When a lapse in concentration is no bad thing

Fortifying too-big-to-fail firms to withstand future crises could make the entire system more vulnerable

Is safety found in size, or numbers? It’s a question worth asking in light of new datasets pointing to one inescapable conclusion: the stability of the global financial system depends on the health and vitality of just a handful of massive, interconnected firms.

Take the US repo market. In September, it plunged into chaos and order was only restored after the Federal Reserve pledged to lend out tens of billions of dollars for weeks on end. One reason for the debacle was the extreme concentration of excess reserves in a few bulge-bracket dealers: Citi, Bank of America, JP Morgan and Wells Fargo.

Then there’s the derivatives markets. Data published by a European watchdog found that just five financial institutions accounted for almost half the notional outstanding in credit and currency derivatives in the European Union in 2018. In the US, it’s even worse. The Office of the Comptroller of the Currency reports that JP Morgan, Citi and Goldman Sachs alone account for 57% of the $270 trillion of derivatives notionals held by the top 25 bank holding companies.

The concentration of essential activities in a tiny cadre of super-banks renders the entire financial system vulnerable if one of their number should fail. There is no firm, or even group of firms, that could step in to take the place of JP Morgan if it suddenly imploded. Yet the benefits of scale in wholesale banking and capital markets inevitably leads to greater concentration.

The Basel Committee’s systemic risk framework imposes penalties on colossal lenders to curb their growth, but not to shrink down. Research by the Bank for International Settlements found that global systemically important banks have simply expanded more slowly than other banks.

There is no firm, or even group of firms, that could step in to take the place of JP Morgan if it suddenly imploded

Instead of breaking the oligopoly at the summit of the financial system, regulatory reforms have forced these financial titans to ‘self-insure’ for their own destruction, by loading on capital requirements, bail-in debt quotas, stress tests, living-will requirements and more. The hope is that these banks, so crucial to the smooth running of the financial system, will be so well fortified that they’d be untouched by another global financial crisis.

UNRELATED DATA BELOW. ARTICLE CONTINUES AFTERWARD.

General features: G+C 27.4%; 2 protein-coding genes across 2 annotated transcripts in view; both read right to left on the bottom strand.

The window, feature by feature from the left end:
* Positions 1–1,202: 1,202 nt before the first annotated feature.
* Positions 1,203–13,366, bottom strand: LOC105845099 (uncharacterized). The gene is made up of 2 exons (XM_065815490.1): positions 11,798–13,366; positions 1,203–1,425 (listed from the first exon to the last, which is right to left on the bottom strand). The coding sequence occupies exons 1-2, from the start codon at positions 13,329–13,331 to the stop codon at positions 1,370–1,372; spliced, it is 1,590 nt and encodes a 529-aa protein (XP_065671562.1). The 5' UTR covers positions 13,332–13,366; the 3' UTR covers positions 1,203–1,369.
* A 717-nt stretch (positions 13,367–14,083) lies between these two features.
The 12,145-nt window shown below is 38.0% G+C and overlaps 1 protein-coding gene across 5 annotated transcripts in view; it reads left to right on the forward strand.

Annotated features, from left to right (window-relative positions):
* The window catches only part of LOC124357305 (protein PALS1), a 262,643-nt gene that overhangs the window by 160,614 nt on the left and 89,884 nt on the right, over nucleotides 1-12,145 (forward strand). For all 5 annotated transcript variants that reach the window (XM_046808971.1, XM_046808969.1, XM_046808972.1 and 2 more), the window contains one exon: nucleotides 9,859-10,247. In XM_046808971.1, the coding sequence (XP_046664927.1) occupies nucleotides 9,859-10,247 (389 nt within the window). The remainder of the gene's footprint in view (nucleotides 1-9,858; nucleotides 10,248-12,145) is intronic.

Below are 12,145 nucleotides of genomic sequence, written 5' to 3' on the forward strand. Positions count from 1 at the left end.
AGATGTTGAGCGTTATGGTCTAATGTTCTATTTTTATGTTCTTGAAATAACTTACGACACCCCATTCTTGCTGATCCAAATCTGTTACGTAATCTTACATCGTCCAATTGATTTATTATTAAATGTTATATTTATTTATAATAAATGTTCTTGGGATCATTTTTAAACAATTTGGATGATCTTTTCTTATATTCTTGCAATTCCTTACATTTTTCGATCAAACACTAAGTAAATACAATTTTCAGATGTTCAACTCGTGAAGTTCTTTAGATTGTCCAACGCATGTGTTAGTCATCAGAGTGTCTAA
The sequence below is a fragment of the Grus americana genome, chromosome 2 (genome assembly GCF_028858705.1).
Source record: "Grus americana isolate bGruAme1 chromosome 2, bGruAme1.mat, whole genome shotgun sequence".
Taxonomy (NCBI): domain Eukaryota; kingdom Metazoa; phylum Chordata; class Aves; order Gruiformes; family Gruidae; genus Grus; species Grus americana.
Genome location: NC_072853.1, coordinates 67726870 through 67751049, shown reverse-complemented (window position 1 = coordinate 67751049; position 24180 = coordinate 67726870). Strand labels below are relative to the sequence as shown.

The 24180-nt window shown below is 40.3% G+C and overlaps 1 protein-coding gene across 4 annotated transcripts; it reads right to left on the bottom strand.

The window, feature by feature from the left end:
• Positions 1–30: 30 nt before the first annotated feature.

Some worry this enshrines ‘too big to fail’ rather than ending it. Regulatory policy is increasingly formed around specific, systemic entities instead of in the interests of the system as a whole.

For example, because of its importance in US money markets, JP Morgan is de facto the world’s lender of next-to-last-resort (just ahead of the Fed). Following the repo crisis in September, the central bank took steps to replenish banks’ excess reserves. This does nothing to address the underlying, systemic problems in the money markets. Instead, by cementing the uneven distribution of reserves, it simply shunts responsibility for greasing money markets back onto JP Morgan.

Regulatory capture is the logical endgame of a financial market philosophy that hallows too-big-to-fail firms. To keep the financial markets humming, the very largest companies need to be taken care of. But the more they are, the more important they become to keeping the show on the road.

It will take brave policy-makers, regulators and politicians to break the cycle.

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